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Ask the Pastor

† Theological musings and answers to selected questions by a confessional Lutheran pastor.






13 June 2005

The Purpose of Prayer


Q: My study group was discussing prayer. I asked that, if everything is “God’s plan” or “God’s will,” what is the purpose of prayer? If it is already laid out then why do we pray for a healing or for something to change? One person told me it’s because God wants us to pray. I must say that wasn't a very satisfying answer. Can you help?

A: Your study friend gave a correct but only partial answer.

Why pray? God certainly commands prayer in both Old and New Testaments. For example, Christ says in Matthew 7:7, “Ask ... seek ... knock....” The Psalmist likewise emphasizes the divine command: “Call upon me in the day of trouble. (Ps 50:15)” Tied to the command is His promise to hear and respond: “I will deliver you, and you shall glorify me (Ps 50:15)”; “everyone who asks receives, and the one who seeks finds, and to the one who knocks it will be opened. (Mt 7:8)”

Why pray? We pray that our personal needs and the needs of others—especially the forgiveness of sins—would be met. We pray in gratitude for what we have received. Finally, we pray to acknowledge that He is God, and worthy of all praise.

Jesus reminds us (Mt 5:45) that God “makes his sun rise on the evil and on the good, and sends rain on the just and on the unjust.” Yet because God has promised to give us good things doesn’t excuse us from asking. Stephanie and I promise to feed, clothe, and shelter our children; we also teach them to ask nicely and to thank us for what they receive. Their ongoing asking and thanking teach them about their dependent relationship with us while building their trust in our judgment and our desire to give them all things that are good for them, as well as providing much over and above the bare essentials of life.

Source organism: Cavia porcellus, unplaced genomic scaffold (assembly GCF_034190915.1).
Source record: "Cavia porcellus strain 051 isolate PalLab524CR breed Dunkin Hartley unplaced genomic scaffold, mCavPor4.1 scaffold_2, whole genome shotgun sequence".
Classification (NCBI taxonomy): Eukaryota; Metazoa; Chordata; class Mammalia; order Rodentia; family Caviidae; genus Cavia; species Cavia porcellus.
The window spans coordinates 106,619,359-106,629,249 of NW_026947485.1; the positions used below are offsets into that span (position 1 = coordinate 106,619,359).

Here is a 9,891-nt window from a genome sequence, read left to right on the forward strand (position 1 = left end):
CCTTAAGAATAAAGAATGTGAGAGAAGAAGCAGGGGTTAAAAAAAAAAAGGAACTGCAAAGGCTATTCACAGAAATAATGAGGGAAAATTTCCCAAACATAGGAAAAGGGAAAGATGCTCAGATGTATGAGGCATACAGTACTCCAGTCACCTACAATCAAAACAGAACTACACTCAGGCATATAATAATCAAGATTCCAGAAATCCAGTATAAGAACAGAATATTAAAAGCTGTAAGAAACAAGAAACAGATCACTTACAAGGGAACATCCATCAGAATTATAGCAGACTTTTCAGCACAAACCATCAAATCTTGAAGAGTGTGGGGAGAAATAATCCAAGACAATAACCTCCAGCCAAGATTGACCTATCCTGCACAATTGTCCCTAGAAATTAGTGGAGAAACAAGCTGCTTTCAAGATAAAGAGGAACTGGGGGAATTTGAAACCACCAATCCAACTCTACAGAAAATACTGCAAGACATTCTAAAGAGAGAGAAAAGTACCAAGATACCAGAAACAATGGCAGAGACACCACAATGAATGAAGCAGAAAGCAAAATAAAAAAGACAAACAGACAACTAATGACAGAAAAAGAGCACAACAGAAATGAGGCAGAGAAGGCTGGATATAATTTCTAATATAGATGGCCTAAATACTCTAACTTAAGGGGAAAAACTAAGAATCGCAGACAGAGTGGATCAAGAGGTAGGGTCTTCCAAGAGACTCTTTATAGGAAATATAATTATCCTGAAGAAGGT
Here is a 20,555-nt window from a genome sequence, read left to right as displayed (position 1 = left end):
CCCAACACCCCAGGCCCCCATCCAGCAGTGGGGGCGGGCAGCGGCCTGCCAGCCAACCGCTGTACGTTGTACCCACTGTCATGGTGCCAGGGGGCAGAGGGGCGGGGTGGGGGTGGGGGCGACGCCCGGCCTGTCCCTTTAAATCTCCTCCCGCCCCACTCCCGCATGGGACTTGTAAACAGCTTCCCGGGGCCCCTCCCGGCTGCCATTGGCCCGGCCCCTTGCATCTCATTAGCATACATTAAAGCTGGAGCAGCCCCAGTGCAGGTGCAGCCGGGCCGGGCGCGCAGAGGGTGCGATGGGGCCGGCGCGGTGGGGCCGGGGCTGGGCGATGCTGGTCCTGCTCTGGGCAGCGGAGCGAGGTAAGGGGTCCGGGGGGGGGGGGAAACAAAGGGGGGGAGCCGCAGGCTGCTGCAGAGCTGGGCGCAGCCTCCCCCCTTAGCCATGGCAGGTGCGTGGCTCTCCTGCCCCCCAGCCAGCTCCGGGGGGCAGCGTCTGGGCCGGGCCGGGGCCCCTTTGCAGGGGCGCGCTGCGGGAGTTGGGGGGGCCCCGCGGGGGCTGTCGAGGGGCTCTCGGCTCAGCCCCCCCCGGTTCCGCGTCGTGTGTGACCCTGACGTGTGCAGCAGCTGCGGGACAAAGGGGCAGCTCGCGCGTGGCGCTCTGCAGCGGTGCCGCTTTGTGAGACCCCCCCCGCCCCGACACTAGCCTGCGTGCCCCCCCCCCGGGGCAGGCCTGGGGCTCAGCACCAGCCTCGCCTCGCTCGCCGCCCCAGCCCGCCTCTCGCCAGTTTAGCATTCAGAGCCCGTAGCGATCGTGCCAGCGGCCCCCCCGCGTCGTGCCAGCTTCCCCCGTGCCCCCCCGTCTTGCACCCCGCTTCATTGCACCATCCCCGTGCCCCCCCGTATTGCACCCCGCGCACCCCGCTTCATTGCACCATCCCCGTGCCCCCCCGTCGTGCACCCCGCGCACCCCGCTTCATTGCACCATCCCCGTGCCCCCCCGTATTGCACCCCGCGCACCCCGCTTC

Even more so, the Father’s children pray in faith with humble dependence, gratitude, confidence, and joy. We learn to celebrate each time He says, “Yes.” We also learn anew the truth of His words through Isaiah: “For as the heavens are higher than the earth, so are my ways higher than your ways and my thoughts than your thoughts. (55:9)” Sometimes human desires differ from God’s infinite knowledge and His good and gracious will. Our requests may not be true and proper prayers because they lack accord with God’s will for us. We learn to believe that “Father knows best” and that His, “No,” to some requests is more loving than the “Yes” we might desire.

We could say that prayer doesn’t change God’s mind—it changes ours, bending our wills to His perfect will. We learn to pray conditionally (“Thy will be done”) for all temporal blessings and unconditionally for all spiritual blessings. God teaches us that He isn’t a vending machine wherein we pop in a petition and He drops our order into our hands. Prayer is part of our ongoing conversation with God: He speaks through Scripture and Sacraments; we reply with prayer, praise, and thanksgiving, with faith toward Him and love for our neighbor. Learning to pray fervently, continually, and in faith is part of the discipling that takes place throughout our lives. As we follow the apostolic injunction, “Rejoice always, pray without ceasing, give thanks in all circumstances,” God works to turn our thoughts and desire into a match for His, “for this is the will of God in Christ Jesus for you. (1 Thess 5:16-18)”

Scripture quoted from The Holy Bible, English Standard Version™, © 2001 by Crossway Bibles.

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Walter Snyder is the pastor of Holy Cross Lutheran Church, Emma, Missouri and coauthor of the book What Do Lutherans Believe.

1 Comments:

Blogger Orycteropus Afer said...

You say "God ... isn’t a vending machine...."

Quite true. And even if He were, we have nothing but worthless slugs to offer.

Orycteropus+

13 June, 2005 14:33  

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